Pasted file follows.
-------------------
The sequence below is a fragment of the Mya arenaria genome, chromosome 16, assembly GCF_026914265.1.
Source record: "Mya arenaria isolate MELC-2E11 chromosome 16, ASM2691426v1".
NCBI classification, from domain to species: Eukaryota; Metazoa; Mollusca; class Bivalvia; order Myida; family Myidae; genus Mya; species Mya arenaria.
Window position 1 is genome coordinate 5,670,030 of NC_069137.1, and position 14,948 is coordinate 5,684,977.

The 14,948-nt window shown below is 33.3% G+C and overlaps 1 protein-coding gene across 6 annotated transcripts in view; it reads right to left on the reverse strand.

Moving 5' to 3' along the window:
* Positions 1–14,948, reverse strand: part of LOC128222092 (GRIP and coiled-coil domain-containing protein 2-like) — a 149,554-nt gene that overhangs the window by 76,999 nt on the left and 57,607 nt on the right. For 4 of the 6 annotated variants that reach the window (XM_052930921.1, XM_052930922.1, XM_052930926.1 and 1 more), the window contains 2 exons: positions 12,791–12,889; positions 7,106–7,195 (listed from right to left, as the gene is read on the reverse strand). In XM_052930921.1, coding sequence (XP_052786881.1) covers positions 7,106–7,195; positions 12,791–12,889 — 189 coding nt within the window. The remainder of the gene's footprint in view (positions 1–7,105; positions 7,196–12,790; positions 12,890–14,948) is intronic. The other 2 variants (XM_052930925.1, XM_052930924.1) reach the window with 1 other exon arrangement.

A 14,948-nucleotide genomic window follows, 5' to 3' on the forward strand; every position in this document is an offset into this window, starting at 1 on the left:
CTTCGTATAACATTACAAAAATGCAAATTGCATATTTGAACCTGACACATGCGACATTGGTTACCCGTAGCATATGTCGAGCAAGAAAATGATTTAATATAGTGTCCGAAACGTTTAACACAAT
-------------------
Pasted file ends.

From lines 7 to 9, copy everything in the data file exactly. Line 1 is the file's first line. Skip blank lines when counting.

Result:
* Positions 1–14,948, reverse strand: part of LOC128222092 (GRIP and coiled-coil domain-containing protein 2-like) — a 149,554-nt gene that overhangs the window by 76,999 nt on the left and 57,607 nt on the right. For 4 of the 6 annotated variants that reach the window (XM_052930921.1, XM_052930922.1, XM_052930926.1 and 1 more), the window contains 2 exons: positions 12,791–12,889; positions 7,106–7,195 (listed from right to left, as the gene is read on the reverse strand). In XM_052930921.1, coding sequence (XP_052786881.1) covers positions 7,106–7,195; positions 12,791–12,889 — 189 coding nt within the window. The remainder of the gene's footprint in view (positions 1–7,105; positions 7,196–12,790; positions 12,890–14,948) is intronic. The other 2 variants (XM_052930925.1, XM_052930924.1) reach the window with 1 other exon arrangement.

A 14,948-nucleotide genomic window follows, 5' to 3' on the forward strand; every position in this document is an offset into this window, starting at 1 on the left:
CTTCGTATAACATTACAAAAATGCAAATTGCATATTTGAACCTGACACATGCGACATTGGTTACCCGTAGCATATGTCGAGCAAGAAAATGATTTAATATAGTGTCCGAAACGTTTAACACAAT